By Alois Vinga
THE demand for a lifestyle audit on the National Oil Infrastructure Company (NOIC) chief executive officer, Wilfred Matukeni, has reached a crescendo following the submission of an additional list containing details of “shady” companies he owns.
This comes after Zimbabwe Allied and Petroleum Workers Union (ZIPAWU) secretary general, Panganai Chiota, filed a report with the Zimbabwe Anti-Corruption Commission (ZACC) against Matukeni.
The union alleged that he is pocketing a US$20 000 monthly salary in a market “where even the President of the Republic of Zimbabwe does not earn close to that”.
Suspicions are also rife that the CEO could be looting millions worth of fuel by manipulating the temperature checks on fuel being dispatched to various clients as well as contracting his trucking company to the company.
ZIPAWU contends that the NOIC CEO mishandled funds worth US$143 000 which was meant for outstanding payments of 42 workers, who were later fired when they demanded accountability.
In an additional dossier submitted to ZACC and the Office of the President and Cabinet detailing the companies owned by Matukeni, ZIPAWU wrote: “We write to submit further information on top of our letter dated May 3 2022. Mr Matukeni’s logistics company, which we suspect to be fraudulently benefitting from NOIC, is called Bauxim Logistics, founded on September 1 2015.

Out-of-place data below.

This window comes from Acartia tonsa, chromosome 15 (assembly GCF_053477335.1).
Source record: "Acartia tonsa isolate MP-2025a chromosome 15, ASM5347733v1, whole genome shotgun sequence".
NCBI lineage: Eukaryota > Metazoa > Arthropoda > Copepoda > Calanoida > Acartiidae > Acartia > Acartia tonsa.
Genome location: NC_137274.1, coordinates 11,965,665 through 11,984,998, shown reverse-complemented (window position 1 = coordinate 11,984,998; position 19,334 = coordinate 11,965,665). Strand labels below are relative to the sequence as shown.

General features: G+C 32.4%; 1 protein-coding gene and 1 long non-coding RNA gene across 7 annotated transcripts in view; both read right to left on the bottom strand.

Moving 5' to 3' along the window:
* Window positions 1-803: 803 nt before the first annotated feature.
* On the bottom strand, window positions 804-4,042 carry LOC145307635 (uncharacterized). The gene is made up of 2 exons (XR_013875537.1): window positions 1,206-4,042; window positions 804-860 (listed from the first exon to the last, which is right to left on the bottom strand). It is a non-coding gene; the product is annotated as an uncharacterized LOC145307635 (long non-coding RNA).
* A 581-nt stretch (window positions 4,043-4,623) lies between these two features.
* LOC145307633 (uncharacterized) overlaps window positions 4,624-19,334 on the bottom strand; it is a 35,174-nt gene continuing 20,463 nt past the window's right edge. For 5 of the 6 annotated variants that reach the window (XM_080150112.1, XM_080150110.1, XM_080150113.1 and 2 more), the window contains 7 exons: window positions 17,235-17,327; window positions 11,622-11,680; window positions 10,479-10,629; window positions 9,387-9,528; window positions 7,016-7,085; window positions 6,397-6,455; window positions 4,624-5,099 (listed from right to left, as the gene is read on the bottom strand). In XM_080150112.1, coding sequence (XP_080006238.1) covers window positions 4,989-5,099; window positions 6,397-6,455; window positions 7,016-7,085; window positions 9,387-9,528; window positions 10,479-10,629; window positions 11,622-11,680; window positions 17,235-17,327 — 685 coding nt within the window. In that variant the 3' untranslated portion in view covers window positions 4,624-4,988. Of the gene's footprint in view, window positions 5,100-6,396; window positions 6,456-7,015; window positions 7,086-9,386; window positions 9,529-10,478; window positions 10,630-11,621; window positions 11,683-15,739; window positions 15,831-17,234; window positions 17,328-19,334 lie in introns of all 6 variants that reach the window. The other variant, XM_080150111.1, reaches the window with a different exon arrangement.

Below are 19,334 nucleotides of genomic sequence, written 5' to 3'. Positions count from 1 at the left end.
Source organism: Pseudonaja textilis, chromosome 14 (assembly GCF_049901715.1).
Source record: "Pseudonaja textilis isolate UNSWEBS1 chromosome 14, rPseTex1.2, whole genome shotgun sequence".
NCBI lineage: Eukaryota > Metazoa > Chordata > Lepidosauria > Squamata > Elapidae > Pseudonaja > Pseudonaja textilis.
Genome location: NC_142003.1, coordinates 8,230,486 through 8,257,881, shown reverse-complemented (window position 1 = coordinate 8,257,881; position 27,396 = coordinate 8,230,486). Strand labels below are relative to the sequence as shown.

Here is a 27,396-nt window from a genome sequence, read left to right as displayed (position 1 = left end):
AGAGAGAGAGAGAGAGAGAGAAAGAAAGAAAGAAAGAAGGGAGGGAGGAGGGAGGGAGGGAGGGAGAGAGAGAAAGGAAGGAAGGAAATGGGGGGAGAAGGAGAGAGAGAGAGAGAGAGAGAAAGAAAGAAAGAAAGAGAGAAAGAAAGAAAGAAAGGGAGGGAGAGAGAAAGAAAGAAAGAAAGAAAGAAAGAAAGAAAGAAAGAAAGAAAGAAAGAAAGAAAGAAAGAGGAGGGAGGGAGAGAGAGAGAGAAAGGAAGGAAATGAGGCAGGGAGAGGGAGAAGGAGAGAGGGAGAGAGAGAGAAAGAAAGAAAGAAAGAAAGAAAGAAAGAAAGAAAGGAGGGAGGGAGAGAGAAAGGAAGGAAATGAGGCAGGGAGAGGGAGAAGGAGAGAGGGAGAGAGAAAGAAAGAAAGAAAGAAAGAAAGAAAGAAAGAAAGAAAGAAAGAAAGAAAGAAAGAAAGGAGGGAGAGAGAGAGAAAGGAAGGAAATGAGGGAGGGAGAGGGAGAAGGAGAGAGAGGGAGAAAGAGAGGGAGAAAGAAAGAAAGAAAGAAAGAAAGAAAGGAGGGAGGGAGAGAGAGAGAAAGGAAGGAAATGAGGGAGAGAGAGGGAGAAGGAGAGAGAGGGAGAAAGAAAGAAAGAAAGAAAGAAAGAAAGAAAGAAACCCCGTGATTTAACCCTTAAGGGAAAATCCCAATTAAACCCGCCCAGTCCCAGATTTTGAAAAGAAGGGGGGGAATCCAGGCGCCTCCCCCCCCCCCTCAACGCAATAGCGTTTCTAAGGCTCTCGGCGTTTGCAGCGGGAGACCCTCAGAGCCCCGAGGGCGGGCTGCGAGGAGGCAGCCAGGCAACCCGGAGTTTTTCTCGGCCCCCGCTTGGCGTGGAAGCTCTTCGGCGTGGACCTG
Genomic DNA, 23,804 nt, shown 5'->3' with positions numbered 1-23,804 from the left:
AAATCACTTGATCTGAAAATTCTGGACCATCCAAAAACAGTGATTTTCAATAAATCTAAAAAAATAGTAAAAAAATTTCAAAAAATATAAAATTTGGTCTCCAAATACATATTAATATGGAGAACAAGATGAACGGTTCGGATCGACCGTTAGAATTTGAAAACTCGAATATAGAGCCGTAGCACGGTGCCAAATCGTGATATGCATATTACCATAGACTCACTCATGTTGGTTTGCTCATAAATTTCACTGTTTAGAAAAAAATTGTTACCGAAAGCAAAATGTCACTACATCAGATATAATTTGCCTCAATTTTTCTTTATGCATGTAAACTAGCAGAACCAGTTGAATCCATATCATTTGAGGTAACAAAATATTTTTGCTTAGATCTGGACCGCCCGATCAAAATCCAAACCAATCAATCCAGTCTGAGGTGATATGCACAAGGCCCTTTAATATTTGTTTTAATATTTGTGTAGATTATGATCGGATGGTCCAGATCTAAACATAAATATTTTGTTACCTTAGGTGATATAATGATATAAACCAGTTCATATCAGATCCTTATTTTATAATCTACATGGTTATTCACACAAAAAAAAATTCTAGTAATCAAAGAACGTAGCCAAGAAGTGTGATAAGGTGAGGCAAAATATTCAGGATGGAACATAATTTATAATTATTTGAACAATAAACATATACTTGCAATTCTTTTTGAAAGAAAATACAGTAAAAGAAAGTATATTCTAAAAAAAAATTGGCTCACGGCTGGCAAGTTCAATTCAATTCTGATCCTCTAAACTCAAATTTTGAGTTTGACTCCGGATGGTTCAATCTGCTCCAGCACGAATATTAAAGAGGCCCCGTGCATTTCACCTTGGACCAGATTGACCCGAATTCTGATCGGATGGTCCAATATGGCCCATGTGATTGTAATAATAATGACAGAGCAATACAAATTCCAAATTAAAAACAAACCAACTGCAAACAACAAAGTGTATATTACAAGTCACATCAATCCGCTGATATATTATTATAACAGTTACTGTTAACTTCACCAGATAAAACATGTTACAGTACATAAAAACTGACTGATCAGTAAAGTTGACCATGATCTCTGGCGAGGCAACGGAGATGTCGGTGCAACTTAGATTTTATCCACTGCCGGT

“The active directors are Hazvineyi Matukeni and Revai Chingombe”.
The workers group also alleged that another company using the name Bauxim Logistics was founded on May 28 2018 in neighbouring South Africa, where the active directory is Hazvineyi Matukeni.
“Furthermore, the schools which are owned by Mr Wilfred Matukeni are actually three, to include, Nattie College in Southerton , Nattie Junior School in Borrowdale and Nattie Preschool in Borrowdale, hence named Nattie Group of Schools, where Hazvineyi Matukeni is a director,” the document reads in part.
In retaliation, NOIC has since dismissed an employee, Samuel Hova, who also doubles as the ZIPAWU president, at one of its subsidiaries, on allegations of soiling the company’s reputation.
Speaking to NewZimbabwe.com soon after submitting the additional documents, Chiota described the move as a ploy to instill fear in the workers.
“That is just unfair abuse of authority poised to weaken the workers’ demand to end corruption and injustices at NOIC. No stone must be left unturned,” he said.